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In individuals, insanity is rare; but in groups, parties, nations and epochs, it is the rule. Friedrich Nietzsche

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Is WWE the Future of Cable Television?

Strangely enough, a decades-old wrestling promotion could be showing us what the future of television might look like. World Wrestling Entertainment (NYSE: WWE) is pioneering the business model other networks might soon follow.

The WWE is claiming that viewership on its subscription online streaming service, WWE Network, exceeds that of every traditional cable TV network, Variety reported. The WWE sold 1.31 million subscriptions in its service during the third quarter of 2015.

That may not sound like much, but it has certainly been very good for WWE’s revenue, which has been growing like a weed over the past year. WWE reported a TTM revenue of $542.62 million in December 2014 that grew to $633.15 million a year later. That means WWE’s revenue grew by $90.53 million in just a year.

Yes, WWE Has Some Float

Naturally, value investors will want to know if WWE’s subscriptions are generating float or extra cash. The answer to that questions is yes; WWE reported a net income of -$36.34 million in September 2014 and $23.64 million in September 2015.  That means its income grew by $59.98 million in a year, which is impressive.


The next question value investors will ask is what about the cash? Yes, WWE is generating a lot more cash; the wrestling promotion reported $6.36 million in cash from operations in September 2014 and $91.84 million in cash from operations a year later.

The new service is certainly generating cash, but it is hard to say if it is sustainable. WWE itself admitted that the number of subscribers could drop to 1.28 million during the first quarter of 2015.

That shows us that getting wrestling fans to sign up for the WWE Network at $10 a month is easy. Convincing them to renew their subscriptions could be a lot harder.

What’s truly exciting are WWE network’s growth possibilities. The service is two years old, but it’s only been available outside the U.S. fairly recently. WWE Network only launched in Germany, Austria, Switzerland and Japan in January 2016, and it has only been available on the India subcontinent since November 2015.

How Others Can Use WWE’s Business Model

From the available financial numbers, we can safely conclude that WWE Network is making money. More importantly, it is generating considerable cash flow.

This points the way to a business model for marketing specialized entertainment products such as wrestling via streaming video. WWE actually seems to have a few lessons to teach other television and entertainment companies about subscription streaming video. They include:

  1. Keep it cheap. Much of the reason why WWE has attracted a lot of subscribers is by offering a low subscription rate of $10 a month, a price that even the poorest wrestling fans can afford.


  1. Offer a lot of programming for that price. WWE currently offers subscribers more than 1,000 hours of archival content (mostly old wrestling matches) and has plans to add more than 300 hours of original content to the Network.


  1. Make it commitment free. Give the fans the option to drop the network if they want. This takes away the fear of a long-term contract.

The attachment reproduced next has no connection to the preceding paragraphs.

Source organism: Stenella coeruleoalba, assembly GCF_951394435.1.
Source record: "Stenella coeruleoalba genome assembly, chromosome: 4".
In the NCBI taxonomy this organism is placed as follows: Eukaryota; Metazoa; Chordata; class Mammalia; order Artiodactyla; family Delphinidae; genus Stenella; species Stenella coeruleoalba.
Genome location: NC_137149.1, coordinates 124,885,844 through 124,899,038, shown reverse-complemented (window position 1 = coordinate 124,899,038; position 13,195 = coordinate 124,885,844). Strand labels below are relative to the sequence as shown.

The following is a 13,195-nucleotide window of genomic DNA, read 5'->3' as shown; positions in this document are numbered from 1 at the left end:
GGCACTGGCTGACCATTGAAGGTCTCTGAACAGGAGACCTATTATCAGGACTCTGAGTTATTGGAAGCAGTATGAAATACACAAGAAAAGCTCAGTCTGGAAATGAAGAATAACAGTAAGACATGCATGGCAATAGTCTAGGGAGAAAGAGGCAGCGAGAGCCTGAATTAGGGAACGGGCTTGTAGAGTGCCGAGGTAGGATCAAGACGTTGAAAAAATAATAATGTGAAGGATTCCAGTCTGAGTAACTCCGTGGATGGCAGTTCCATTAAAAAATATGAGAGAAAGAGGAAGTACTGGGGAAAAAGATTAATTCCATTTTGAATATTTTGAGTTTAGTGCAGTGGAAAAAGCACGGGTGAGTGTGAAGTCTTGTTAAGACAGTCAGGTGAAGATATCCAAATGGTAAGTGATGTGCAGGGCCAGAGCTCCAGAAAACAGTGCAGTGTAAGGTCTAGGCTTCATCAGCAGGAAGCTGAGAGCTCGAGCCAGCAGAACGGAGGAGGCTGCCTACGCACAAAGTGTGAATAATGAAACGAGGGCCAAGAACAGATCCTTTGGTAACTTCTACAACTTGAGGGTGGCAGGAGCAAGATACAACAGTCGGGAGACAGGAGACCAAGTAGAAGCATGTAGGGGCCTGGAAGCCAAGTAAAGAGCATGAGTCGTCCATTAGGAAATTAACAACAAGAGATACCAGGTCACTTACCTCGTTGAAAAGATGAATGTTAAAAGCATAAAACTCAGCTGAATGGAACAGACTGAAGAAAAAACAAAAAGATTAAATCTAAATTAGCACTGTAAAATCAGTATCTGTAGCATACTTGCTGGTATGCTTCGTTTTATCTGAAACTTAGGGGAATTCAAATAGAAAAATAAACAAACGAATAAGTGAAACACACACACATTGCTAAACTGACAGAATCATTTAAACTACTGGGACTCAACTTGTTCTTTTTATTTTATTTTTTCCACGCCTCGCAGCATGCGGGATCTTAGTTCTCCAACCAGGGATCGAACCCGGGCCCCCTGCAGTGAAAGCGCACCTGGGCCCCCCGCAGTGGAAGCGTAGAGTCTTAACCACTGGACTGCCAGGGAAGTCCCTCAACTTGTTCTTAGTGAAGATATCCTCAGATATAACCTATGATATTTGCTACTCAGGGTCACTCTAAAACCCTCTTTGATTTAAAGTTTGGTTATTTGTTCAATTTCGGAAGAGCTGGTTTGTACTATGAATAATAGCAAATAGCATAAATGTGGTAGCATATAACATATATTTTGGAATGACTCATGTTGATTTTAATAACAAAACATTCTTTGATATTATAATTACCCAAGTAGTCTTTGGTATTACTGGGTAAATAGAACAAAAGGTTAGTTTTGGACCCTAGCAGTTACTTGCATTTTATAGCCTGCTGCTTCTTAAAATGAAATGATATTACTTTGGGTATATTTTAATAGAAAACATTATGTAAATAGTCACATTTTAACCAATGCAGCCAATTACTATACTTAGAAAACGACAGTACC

1. Use your traditional television channels to aggressively market the new service. WWE CEO Vince McMahon and his employees have been vocally pushing WWE network on their two cable shows, Raw and Smackdown.


The model is simple, and it could work for other networks. One network it could work well for is AMC Networks (NASDAQ: AMCX), which has a library of several popular shows with large cult followings: Mad Men, Breaking Bad, and The Walking Dead.

Another is CBS (NYSE: CBS), which is planning to test out a similar model next year by using it to market a new Star Trek series. Press releases indicate that the new Star Trek will premiere on CBS’s broadcast network before moving to streaming video.

The new Star Trek could be the big test for streaming video by showing us if it can be used to revive a major entertainment brand. It could also provide a model for other series to be marketed online.

Like wrestling, Star Trek has legions of devoted fans willing to shell out big bucks for it. So it could be a perfect test for slowly converting traditional cable channels into streaming services.

Star Trek and Wrestling Could Show the Way to TV’s Future

There are some obvious challenges here, including whether fans will be willing to pay a subscription for something that is traditionally free. The best answer to that question seems to be yes. Cable and satellite TV do prove that people are willing to pay extra for entertainment.

Bigger challenges will be what subscription will they pay, and will those subscriptions generate enough float to sustain a profitable network? Nobody knows the answer to that question, because WWE’s subscription experiment is just too new (only two years old).

Still, its success is pointing the way for new directions for television. TV and cable networks might be able to save themselves from obsolescence by becoming subscription entities. That could transform those entertainment companies into something beyond belief—value investments.?

Naturally, some observers will wonder if WWE is now a value investment. The answer is it is too early to tell. My advice would be to only buy WWE if it generates a lot of sustained float for three years or longer. WWE is proving that streaming subscription TV is a viable business model. The question we need to ask is how viable will it be?